RICKY’S, LA COUPE JOIN FORCES

Byline: Chantal Tode

NEW YORK — Ricky’s is a health and beauty chain in search of a new identity.
The chain, based here, will put La Coupe hair salons in two of its stores this fall in an attempt to carve out a niche in a supercompetitive market dominated by major drugstore chains like Rite Aid, CVS, Genovese and Duane Reade.
“We’ve changed our image,” said Al Kenig, president of Ricky’s. “We are not about health and beauty aids anymore — we are about beauty sales.”
Average weekly sales of $30,000 per store will remain even in outlets with a salon, said Kenig, but profit margins will be much higher. “For every $100 worth of toothpaste we sell, we make $20. But for every $100 dollars worth of haircuts we do, we’ll make $50 in profit.” Ricky’s is creating space for the salons by eliminating some low-profit HBA items.
Beauty products have always played a significant role in Ricky’s 11 stores. The chain is known among New York City consumers for its wide array of salon hair care products as well as an eclectic selection of cosmetics brands that doesn’t include big-name mass market brands such as L’Oreal, Revlon and Cover Girl.
Later this month, Ricky’s will add a brand-new element to its beauty mix when it opens its first La Coupe Express hair salon, an eight-chair unit, inside a store on 78th Street and Broadway.
A new Ricky’s store, scheduled to open around Thanksgiving, will house a second La Coupe Express. Located in the Roosevelt Field mall in Garden City, Long Island, it will be Ricky’s first venue outside New York City.
If the salons are successful, Kenig said he will open them in more Ricky’s stores.
The 78th Street salon will be in the back of the store and will have a glossy red and steel motif. Prices will range between $25 for a haircut, wash and blow dry, $17 for just a haircut and $12 for just a wash and blow dry.
Ricky’s is following in the footsteps of chains such as Ulta3 and Cosmetic Center, which employ a similar formula of combining retail products and salon services in one outlet.
Charles Booth, who owns a La Coupe salon in Montreal, recently closed his Madison Avenue location. The time was right, said Booth, to take a different approach in the U.S. market.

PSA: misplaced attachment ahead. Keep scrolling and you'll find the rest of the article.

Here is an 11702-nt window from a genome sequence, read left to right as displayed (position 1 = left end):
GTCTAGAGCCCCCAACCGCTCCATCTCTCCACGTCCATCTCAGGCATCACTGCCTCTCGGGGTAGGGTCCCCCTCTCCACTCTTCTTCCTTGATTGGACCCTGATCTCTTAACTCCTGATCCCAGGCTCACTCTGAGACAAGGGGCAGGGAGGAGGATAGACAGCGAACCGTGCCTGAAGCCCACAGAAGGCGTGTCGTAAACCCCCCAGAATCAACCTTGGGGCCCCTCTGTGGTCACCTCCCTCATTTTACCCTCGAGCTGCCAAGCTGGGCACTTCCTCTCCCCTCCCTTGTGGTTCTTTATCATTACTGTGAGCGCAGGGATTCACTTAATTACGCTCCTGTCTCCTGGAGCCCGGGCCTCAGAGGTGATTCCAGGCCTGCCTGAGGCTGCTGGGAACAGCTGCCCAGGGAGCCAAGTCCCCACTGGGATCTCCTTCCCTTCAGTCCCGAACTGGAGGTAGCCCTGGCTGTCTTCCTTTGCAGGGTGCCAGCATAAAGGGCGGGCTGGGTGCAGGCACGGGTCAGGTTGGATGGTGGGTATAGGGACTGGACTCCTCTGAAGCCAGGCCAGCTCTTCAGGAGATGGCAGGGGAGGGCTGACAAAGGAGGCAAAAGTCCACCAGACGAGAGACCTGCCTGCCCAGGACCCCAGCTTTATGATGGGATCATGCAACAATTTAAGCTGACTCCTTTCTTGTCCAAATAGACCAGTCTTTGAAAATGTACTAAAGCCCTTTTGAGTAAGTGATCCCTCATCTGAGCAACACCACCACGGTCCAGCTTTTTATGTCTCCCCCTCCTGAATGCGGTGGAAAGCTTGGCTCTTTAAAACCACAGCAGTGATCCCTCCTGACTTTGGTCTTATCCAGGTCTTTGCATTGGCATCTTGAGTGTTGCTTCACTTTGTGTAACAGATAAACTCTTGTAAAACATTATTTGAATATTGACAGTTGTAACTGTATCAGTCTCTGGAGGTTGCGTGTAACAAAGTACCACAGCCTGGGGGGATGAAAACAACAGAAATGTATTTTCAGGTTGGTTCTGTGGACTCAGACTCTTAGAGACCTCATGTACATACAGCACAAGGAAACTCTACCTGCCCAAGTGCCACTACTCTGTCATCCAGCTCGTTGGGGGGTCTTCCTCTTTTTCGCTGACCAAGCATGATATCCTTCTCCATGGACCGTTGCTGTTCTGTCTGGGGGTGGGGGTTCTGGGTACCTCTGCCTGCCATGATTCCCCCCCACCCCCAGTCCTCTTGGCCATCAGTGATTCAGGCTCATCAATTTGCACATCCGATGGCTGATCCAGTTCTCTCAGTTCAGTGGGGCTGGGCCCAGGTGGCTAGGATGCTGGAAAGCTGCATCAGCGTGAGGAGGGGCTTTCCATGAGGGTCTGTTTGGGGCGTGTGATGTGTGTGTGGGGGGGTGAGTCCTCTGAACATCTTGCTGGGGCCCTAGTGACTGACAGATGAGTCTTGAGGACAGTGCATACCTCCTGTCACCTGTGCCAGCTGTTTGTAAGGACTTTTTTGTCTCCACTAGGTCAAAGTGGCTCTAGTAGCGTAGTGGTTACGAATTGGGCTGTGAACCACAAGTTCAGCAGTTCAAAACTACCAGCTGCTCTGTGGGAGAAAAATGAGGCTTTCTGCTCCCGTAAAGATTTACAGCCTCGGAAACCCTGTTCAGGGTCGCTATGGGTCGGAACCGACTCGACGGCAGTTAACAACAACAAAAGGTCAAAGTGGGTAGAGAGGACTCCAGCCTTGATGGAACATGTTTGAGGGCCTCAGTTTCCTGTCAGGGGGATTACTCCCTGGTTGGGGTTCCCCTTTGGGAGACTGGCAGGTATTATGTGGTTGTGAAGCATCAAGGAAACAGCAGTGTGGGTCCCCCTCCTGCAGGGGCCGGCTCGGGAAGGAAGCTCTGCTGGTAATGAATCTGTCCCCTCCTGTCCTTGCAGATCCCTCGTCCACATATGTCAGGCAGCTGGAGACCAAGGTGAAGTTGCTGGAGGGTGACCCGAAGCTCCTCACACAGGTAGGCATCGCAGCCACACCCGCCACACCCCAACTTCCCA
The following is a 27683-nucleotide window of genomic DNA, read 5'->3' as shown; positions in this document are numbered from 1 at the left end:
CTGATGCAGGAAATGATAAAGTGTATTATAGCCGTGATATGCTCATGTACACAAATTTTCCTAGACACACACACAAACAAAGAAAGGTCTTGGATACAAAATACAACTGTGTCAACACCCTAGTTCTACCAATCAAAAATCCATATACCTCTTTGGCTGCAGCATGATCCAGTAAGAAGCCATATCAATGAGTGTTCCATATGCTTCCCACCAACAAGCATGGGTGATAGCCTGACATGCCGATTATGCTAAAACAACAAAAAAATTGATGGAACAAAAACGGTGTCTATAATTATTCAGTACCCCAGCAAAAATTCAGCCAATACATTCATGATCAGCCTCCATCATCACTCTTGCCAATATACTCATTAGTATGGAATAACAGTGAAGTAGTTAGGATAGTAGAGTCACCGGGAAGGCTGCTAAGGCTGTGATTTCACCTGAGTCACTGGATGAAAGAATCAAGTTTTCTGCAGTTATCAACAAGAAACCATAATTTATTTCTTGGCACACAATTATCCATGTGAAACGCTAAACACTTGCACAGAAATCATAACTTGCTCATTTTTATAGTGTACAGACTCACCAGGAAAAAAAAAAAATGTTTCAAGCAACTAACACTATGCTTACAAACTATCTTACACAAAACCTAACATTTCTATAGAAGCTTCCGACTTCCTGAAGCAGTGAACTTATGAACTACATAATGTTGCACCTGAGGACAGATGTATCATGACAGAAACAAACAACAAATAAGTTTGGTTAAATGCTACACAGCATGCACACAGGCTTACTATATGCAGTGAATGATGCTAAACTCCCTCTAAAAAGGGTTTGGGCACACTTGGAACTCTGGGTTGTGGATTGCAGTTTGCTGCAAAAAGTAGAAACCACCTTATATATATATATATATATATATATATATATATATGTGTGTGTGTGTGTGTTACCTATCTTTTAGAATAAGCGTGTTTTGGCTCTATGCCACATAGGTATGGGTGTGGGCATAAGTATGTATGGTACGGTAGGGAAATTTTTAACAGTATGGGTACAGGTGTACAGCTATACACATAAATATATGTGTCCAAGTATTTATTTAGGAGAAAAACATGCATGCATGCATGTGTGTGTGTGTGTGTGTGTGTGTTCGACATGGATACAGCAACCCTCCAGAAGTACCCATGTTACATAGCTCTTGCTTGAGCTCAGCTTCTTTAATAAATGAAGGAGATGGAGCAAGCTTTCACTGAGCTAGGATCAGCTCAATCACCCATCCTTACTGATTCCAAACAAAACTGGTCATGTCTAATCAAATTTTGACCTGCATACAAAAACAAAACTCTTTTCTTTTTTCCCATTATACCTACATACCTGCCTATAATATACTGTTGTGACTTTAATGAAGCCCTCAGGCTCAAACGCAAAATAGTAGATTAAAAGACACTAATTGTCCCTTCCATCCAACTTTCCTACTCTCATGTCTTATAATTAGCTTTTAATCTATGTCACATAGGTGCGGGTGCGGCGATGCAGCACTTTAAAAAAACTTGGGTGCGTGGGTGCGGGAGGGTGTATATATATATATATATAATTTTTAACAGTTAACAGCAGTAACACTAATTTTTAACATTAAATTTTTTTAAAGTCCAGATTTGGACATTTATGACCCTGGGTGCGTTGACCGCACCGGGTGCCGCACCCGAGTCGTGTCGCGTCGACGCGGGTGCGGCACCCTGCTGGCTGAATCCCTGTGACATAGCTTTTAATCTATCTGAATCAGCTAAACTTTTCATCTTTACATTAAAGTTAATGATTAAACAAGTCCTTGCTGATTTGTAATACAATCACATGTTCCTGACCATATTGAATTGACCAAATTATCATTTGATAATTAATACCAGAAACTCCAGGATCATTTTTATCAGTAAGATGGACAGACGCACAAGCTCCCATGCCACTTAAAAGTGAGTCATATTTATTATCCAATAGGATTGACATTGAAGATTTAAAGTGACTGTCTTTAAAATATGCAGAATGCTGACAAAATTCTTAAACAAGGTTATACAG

“In the past few years, Madison Avenue has become very specialized and is now drawing only tourists and the very wealthy,” said Booth. “‘Real’ people shop elsewhere. Doing the La Coupe Express salons offers an opportunity to appeal to a broad range of people.”
The proliferation of other quick-stop hair salons, such as Jacques Dessange and Jean Louis David, was another factor in his decision to join forces with Ricky’s.
La Coupe also has a mass market line of hair care products.
Ricky’s decided to add the salons, said Kenig, in response to a spate of drugstore acquisitions that has created chains that are nearly national in breadth. “The only [independent chains] that are going to survive are the ones that change their business because they can’t compete otherwise,” said Kenig.
Rite Aid, CVS and Genovese have all named New York City as a focus of their future growth plans, which only increases the urgency for Ricky’s to look for new ways to compete, said Kenig.
In addition to putting in La Coupe salons, Ricky’s will be decreasing the space it gives to nonbeauty categories. The chain can’t compete with the bigger chains in commodity categories such as toiletries, said Kenig, so it doesn’t make sense to carry them.
In the newest Ricky’s on 58th Street and Eighth Avenue, which opened last winter, the front of the store is dedicated to fragrances, bath products and hair care, said Kenig. All the way in the back of the store is a small selection of toiletries.
The 27,000-square-foot Ricky’s scheduled to open at Roosevelt Field will carry no health and beauty aids, said Kenig. The emphasis in the store will be on Mattese — Ricky’s own cosmetics brands — as well as makeup accessories, bath products, fragrances, salon hair care and the La Coupe salons.
Ricky’s will continue to make gray-market salon products a part of its retail mix. In fact, Kenig contends the addition of La Coupe adds a certain legitimacy to the presence of salon brands in Ricky’s.
The Roosevelt Field location will be Ricky’s first store inside a mall. Kenig said if all goes well, he would like to open Ricky’s outlets in malls around the country. “I’m not going to open any more stores in New York City; that doesn’t make sense,” said Kenig.
Expanding a budding wholesale business for Mattese is another angle in Ricky’s game plan for future growth. The line’s trendy colors are designed to appeal to a fashion-forward city clientele and have been featured in women’s magazines such as Allure.
Mattese has been available in Japan since last year through the retailer Felissimo’s catalog. Kenig said he is in the midst of negotiating a deal to have the line distributed throughout the Pacific Rim.
Ricky’s is always looking for new ways to set itself apart, said Kenig. For example, it will be adding an optometrist in one store to see if this works as draw for consumers.

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